The Biden administration has agreed to settle a class action lawsuit brought by student loan borrowers for alleged mismanagement of the Borrower Defense to Repayment program — a key student loan forgiveness program. Under the terms of the settlement agreement, the Education Department will cancel nearly $6 billion in federal student loan debt for over 200,000 borrowers.
Here are the details.
Student Loan Forgiveness for Borrowers Misled By Their Schools
The settlement agreement is intended to resolve Sweet v. Devos, a years-long class action lawsuit originally brought by student loan borrowers against the Trump administration for failure to process and approve thousands of Borrower Defense to Repayment applications. The Borrower Defense program allows federal student loan borrowers to apply for loan forgiveness if they were duped into enrolling or remaining enrolled at an institution due to misrepresentations or false promises about key aspects of their educational program such as admissions, transferability of credits, or career or earnings prospects.
The lawsuit and subsequent filings by the borrowers alleged that the Education Department wrongfully denied them relief sought through Borrower Defense to Repayment by delaying or refusing to process applications (in some cases for years), and subsequently issuing blanket denials without doing a full review. The lawsuit was not resolved by the 2020 presidential election, and the Department of Education continued to litigate the matter under the Biden administration.
Under the terms of the proposed settlement agreement, 264,000 federal student loan borrowers who already submitted Borrower Defense applications will be approved for student loan forgiveness, which is expected to total around $6 billion. Dozens of schools — all for-profit institutions — are listed as qualifying borrowers for discharge under the agreement, including DeVry, the Art Institutes, and ITT Technical Institute.
“This momentous proposed settlement will deliver answers and certainty to borrowers who have fought long and hard for a fair resolution of their borrower defense claims after being cheated by their schools and ignored or even rejected by their government,” said Eileen Connor, Director of the Project on Predatory Student Lending, which represented the class of student loan borrowers in the suit. “It will not only help secure billions of dollars in debt cancellation for defrauded students, but charts a borrower defense process that is fair, just, and efficient for future borrowers.” The Project called the agreement a “landmark” resolution.
“Since day one, the Biden-Harris Administration has worked to address longstanding issues relating to the borrower defense process,” said Education Secretary Miguel Cardona in a statement. “We are pleased to have worked with plaintiffs to reach an agreement that will deliver billions of dollars of automatic relief to approximately 200,000 borrowers and that we believe will resolve plaintiffs’ claims in a manner that is fair and equitable for all parties.” Notably, Cardona did not mention that the Department refused to admit to any wrongdoing as part of the settlement agreement.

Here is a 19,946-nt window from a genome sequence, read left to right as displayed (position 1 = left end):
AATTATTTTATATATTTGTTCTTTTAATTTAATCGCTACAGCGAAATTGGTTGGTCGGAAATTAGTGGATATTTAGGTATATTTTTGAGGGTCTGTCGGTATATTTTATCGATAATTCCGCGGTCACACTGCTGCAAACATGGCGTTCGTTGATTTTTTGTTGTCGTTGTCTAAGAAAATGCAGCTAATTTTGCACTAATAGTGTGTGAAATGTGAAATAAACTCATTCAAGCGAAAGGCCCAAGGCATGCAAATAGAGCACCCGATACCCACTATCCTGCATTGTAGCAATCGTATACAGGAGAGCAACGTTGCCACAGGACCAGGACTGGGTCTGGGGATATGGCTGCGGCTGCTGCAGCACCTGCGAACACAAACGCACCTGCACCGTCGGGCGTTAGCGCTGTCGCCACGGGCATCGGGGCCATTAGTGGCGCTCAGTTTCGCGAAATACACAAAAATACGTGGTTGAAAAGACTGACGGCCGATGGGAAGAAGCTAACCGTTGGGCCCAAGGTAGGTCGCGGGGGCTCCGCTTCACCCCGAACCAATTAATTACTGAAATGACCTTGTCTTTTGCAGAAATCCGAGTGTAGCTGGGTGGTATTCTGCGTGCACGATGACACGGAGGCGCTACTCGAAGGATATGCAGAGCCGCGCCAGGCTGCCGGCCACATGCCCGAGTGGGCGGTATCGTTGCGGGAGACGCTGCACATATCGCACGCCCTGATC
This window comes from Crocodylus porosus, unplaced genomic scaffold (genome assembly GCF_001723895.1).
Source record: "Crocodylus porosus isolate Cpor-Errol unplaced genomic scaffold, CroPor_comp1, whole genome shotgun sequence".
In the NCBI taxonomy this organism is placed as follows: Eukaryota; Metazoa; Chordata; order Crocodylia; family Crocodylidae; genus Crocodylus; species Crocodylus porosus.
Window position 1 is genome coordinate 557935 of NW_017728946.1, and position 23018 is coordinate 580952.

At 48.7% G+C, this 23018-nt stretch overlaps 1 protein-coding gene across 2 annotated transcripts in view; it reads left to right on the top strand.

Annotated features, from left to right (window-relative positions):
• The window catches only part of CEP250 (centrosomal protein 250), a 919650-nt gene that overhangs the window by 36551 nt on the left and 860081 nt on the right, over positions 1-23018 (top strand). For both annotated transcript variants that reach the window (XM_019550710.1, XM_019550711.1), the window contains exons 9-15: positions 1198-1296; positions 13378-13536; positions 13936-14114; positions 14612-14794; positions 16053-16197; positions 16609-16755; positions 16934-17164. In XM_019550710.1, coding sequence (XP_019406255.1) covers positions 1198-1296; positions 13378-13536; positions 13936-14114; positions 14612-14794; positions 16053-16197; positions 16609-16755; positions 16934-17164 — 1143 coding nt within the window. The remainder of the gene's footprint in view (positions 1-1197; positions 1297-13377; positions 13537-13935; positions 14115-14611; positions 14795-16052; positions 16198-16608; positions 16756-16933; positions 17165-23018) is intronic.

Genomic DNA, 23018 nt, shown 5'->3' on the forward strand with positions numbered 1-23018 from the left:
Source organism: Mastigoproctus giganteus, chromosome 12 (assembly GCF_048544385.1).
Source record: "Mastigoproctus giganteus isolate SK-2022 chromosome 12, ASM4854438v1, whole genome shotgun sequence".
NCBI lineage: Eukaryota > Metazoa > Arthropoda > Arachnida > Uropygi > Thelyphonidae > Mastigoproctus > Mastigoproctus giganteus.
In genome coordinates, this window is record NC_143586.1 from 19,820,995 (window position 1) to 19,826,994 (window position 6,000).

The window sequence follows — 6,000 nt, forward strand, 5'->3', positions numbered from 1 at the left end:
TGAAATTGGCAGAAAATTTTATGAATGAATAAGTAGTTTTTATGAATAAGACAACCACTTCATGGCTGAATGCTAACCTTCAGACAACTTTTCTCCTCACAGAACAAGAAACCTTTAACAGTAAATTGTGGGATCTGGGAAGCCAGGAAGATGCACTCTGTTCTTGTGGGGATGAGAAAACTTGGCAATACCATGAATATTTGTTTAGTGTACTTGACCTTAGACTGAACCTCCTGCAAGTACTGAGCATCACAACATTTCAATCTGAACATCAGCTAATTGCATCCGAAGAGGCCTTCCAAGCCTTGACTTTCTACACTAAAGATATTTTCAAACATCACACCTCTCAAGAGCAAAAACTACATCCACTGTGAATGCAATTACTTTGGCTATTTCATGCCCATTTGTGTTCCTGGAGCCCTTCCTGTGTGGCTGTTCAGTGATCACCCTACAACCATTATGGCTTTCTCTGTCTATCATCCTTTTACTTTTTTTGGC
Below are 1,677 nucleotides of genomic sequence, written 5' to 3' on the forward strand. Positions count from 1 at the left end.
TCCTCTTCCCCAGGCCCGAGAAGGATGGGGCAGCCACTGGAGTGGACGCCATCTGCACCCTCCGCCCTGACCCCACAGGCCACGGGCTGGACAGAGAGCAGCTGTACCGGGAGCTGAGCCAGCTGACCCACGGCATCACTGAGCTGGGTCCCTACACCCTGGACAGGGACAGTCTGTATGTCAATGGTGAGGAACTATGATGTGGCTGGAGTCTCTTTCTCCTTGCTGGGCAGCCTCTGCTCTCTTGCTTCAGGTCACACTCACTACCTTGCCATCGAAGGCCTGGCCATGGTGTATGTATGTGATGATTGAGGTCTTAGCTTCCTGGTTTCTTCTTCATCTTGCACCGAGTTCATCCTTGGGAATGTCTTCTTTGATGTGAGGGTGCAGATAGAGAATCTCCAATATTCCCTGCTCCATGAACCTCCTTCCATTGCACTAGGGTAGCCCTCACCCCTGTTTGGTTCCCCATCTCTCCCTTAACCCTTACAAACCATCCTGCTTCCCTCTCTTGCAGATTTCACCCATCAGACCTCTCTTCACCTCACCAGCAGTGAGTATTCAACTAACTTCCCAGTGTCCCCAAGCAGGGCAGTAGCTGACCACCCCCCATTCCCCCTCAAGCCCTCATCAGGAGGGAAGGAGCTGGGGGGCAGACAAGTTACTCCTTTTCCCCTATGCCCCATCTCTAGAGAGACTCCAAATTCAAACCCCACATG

The settlement agreement must still be approved by the judge presiding over the lawsuit.
Relief Follows Other Student Loan Forgiveness Initiatives Through Borrower Defense
The settlement agreement follows a separate Borrower Defense initiative earlier this month by the Biden administration, whereby the Education Department agreed to automatically cancel the federal student loan debt of over half a million borrowers who previously attended Corinthian Colleges, a notorious national chain of for-profit schools that closed in 2015 following widespread allegations of misconduct. The administration has indicated that borrowers need not even submit an application to qualify for that relief.
Other borrowers, however, would need to submit a Borrower Defense to Repayment application. The settlement announced this week only covers borrowers who already submitted Borrower Defense applications. The Department indicated in the settlement agreement that “attendance at one of these [listed] schools justifies presumptive relief [under Borrower Defense to Repayment]… based on strong indicia regarding substantial misconduct by listed schools.” This suggests that borrowers who attended these schools, but have not yet applied for relief, may stand a reasonable chance of being approved if they were subject to false promises or misrepresentations and submit an application.